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Please use this identifier to cite or link to this item: http://hdl.handle.net/1942/14966

Title: Cerebral oxygenation during inductionof therapeutic hypothermia after cardiac arrest
Authors: Meex, Ingrid
Dens, Jo
Jans, Frank
Heylen, Rene
De Deyne, Cathy
Issue Date: 2012
Citation: CRITICAL CARE, 16 (S1 (P283)), p. S102-S102
Abstract: Introduction Induced mild hypothermia (32 to 34°C) improves survival and neurological outcome after CA. Near-infrared spectroscopy (NIRS) measures cerebral tissue oxygen saturation (SctO2 ). As of today, no data are available on SctO2 monitoring during therapeutic hypothermia (TH). Therefore, SctO2 was measured in this study during the fi rst 36 hours after CA. Methods After IRB approval, data were collected from 23 patients. Cold saline (30 ml/kg) was administered as soon as possible after hospital admission. TH (33°C) was induced by endovascular or surface cooling and maintained for 24 hours. All patients were sedated (propofol/ remifentanil) for the duration of TH. NIRS sensors were bilaterally applied to the frontotemporal area before start of TH. Patients were monitored during induction, maintenance and recovery of TH. Results Of 23 patients, 11 patients did not survive until hospital discharge due to post-ischemic brain damage. Twelve patients survived until hospital discharge, of whom eight without any neurological impairment. Temperature at admission was 34.6°C (±0.5°C). Patients reached the target temperature of 33°C, 4 hours after induction of TH. Two patients died during maintenance of TH due to refractory hemodynamic shock. In all patients, SctO2 values started above 65%. Two and a half hours after induction of TH, SctO2 values decreased with 9% (±3%). The decrease in cerebral oxygenation during induction of TH was not associated with a major change in hemodynamic parameters (MAP before induction of TH: 79 mmHg ± 19; at 33°C: 82 mmHg ± 9), nor with a major change in systemic oxygenation (SpO2 before TH: 99% ± 1; at 33°C: 97%  ±  3). In patients who survived until hospital discharge, SctO2 returned to baseline values, 3.5 hours after induction of TH, before the target temperature of 33°C was reached. In patients who did not survive the hospital stay, SctO2 remained lower than baseline values until the target temperature was reached. In these nonsurvivors, SctO2 values did only return to baseline values during maintenance of TH (10 hours after induction of TH). During maintenance of TH and rewarming (0.3°C), no further signifi cant changes in SctO2 values were observed. Conclusion Noninvasive monitoring revealed a decrease in cerebral oxygenation during induction of mild hypothermia in patients after cardiac arrest. We observed a diff erence in oxygenation between hospital survivors and nonsurvivors.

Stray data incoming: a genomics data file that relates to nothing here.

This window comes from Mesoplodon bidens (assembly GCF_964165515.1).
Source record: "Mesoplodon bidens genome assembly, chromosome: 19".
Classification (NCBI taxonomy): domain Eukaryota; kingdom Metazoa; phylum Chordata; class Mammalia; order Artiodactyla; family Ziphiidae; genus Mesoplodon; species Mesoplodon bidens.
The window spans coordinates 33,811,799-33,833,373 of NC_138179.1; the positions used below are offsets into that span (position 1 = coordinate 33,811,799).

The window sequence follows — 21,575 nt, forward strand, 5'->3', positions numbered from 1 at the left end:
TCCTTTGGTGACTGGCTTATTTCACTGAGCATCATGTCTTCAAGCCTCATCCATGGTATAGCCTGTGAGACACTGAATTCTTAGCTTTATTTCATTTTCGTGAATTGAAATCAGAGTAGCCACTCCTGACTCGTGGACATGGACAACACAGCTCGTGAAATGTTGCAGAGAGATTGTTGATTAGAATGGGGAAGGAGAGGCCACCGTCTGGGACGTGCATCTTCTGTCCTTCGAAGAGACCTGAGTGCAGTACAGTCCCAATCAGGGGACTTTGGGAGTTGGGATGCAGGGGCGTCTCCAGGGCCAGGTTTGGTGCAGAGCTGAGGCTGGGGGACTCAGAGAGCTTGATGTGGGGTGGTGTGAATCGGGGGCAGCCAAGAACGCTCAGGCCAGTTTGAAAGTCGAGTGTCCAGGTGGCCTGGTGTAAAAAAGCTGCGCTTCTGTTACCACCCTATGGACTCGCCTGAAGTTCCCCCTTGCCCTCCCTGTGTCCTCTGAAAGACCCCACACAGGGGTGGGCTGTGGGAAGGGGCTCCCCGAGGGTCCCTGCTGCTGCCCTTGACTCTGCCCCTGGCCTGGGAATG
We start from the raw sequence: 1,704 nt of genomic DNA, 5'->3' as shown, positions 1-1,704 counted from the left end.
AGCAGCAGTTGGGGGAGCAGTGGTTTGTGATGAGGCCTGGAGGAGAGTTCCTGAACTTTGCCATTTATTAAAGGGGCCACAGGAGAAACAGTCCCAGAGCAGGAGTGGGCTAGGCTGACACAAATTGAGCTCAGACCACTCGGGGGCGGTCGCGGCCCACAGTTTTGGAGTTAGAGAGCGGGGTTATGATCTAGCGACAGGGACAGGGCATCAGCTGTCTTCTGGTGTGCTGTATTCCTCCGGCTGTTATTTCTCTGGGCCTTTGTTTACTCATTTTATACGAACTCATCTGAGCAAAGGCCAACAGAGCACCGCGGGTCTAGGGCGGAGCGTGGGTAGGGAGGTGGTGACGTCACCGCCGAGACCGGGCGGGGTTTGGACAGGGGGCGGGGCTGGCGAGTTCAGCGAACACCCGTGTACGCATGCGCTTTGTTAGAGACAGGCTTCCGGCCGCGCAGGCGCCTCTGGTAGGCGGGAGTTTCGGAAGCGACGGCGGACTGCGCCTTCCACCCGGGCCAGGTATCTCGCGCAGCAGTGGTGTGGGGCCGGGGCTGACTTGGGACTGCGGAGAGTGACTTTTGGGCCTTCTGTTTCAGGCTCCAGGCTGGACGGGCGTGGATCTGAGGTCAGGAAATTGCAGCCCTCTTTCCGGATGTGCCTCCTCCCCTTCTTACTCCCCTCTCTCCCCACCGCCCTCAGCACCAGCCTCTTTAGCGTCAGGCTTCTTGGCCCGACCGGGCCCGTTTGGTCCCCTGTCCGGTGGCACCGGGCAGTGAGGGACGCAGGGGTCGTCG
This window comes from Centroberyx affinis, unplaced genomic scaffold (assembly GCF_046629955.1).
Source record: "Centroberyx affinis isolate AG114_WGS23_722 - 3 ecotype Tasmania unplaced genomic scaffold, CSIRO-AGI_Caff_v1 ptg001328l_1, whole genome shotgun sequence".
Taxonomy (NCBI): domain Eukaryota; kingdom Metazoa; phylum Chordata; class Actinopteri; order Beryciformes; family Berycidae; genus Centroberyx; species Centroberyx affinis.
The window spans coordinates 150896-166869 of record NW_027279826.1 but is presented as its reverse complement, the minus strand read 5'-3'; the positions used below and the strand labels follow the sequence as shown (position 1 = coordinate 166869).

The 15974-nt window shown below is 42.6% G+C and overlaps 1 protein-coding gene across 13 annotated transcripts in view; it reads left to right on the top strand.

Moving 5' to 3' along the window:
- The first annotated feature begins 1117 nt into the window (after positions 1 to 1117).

URI: http://hdl.handle.net/1942/14966
DOI: 10.1186/cc10890
ISSN: 1466-609X
Category: M
Type: Journal Contribution
Appears in Collections: Research publications

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